In a blog post published on Monday night, Google revealed that over 500,000 Google Plus user accounts had their data compromised, and a report in the Wall Street Journal says that the company chose not to disclose this fearing regulatory scrutiny. Google says it discovered and fixed the issue in March this year, as part of a security exercise called Project Strobe. An error in the site's code gave third-parties access to private profile data of users between 2015 and March 2018, through the use of third-party apps on the social network.
In some ways, this is similar to the Cambridge Analytica breach that occurred on Facebook, as third-party apps could collect data not just about users who signed up, but also personal data about their contacts. In its post, Google said there are significant challenges in maintaining Google Plus and as a response, the search giant will now shut down its social network.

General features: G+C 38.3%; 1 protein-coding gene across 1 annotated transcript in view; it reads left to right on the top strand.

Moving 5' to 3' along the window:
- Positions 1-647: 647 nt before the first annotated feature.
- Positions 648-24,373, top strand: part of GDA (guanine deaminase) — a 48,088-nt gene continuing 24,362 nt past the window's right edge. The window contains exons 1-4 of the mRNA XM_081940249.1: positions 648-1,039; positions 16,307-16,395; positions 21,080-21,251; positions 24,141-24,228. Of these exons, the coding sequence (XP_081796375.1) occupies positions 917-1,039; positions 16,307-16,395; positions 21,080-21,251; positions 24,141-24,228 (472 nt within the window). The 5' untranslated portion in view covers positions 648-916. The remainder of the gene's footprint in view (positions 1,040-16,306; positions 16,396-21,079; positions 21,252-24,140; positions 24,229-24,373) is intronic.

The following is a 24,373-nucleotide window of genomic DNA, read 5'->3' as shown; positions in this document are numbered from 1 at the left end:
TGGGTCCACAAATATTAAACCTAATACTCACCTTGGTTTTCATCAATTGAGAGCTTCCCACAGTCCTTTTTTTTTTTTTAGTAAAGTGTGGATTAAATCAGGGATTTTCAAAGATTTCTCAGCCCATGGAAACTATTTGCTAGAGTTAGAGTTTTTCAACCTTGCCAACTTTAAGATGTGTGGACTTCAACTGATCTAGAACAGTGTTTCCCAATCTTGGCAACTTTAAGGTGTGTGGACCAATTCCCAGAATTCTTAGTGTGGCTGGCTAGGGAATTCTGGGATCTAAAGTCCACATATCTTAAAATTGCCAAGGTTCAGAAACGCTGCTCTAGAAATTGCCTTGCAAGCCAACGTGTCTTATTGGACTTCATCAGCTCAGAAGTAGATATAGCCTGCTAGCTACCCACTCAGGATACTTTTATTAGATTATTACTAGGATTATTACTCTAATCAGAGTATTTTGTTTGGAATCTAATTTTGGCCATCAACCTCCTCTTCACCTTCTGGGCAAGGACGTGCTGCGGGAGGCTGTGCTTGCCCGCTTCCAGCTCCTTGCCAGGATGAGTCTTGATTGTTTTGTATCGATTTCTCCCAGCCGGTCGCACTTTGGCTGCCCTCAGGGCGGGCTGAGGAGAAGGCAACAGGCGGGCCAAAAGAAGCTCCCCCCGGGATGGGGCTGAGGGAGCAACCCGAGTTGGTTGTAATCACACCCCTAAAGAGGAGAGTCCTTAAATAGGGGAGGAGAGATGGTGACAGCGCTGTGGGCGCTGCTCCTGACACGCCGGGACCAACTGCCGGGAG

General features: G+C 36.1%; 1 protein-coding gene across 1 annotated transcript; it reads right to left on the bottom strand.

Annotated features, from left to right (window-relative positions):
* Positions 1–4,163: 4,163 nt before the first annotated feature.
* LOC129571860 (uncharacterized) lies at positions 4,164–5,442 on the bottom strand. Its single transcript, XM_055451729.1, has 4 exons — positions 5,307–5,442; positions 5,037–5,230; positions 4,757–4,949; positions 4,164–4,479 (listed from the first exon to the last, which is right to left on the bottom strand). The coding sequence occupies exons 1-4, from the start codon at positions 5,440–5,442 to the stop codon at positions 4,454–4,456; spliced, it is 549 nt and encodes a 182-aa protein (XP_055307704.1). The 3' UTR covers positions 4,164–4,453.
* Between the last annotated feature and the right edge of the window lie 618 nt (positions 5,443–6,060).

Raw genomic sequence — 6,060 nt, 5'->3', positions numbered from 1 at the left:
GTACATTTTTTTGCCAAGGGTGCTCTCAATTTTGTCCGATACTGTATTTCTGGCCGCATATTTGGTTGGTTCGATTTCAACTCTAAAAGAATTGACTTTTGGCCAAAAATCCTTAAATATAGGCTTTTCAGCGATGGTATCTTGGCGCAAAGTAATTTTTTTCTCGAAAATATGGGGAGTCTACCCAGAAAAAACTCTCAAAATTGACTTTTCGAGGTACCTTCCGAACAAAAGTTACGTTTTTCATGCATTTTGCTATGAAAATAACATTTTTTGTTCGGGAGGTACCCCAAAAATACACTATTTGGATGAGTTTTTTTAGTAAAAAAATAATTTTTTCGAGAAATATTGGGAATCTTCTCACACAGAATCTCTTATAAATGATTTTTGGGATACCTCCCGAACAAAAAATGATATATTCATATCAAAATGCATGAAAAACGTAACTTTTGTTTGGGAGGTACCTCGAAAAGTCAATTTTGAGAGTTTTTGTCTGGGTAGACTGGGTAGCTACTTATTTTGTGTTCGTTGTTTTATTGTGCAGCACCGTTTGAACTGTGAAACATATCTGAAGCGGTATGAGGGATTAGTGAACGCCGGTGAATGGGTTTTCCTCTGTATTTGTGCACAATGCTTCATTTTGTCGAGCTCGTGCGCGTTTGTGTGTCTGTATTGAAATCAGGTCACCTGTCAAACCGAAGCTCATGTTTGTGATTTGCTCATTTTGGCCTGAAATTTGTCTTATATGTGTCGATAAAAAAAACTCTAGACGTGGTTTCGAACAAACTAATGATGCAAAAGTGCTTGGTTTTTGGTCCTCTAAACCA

According to Google, the private data being leaked is from the profile fields, such as name, email ID, occupation, gender and age. Any posts you make are not being shared, although given that most Google Plus users weren't spending more than five seconds in a session, there wasn't much additional data to take anyway.
Google also claims that while this weakness had been exposed for nearly three years, there has been no evidence that any developer was making use of this bug, or that any user data was misused as a result of this bug. It has also said that it will give users more detailed controls over the access that's granted to apps so that people can make more informed choices about their privacy and security. It's also tweaking the way certain security permissions are handled in Android to limit how permissions can work—so, for example, even if you give an app SMS access so that it can read OTPs for verification, personal messages shared between contacts will remain off-limits.
The shutdown of Google Plus will take ten months to complete, so if you have a profile, there's still time to retrieve any data you want to, before the network becomes unavailable.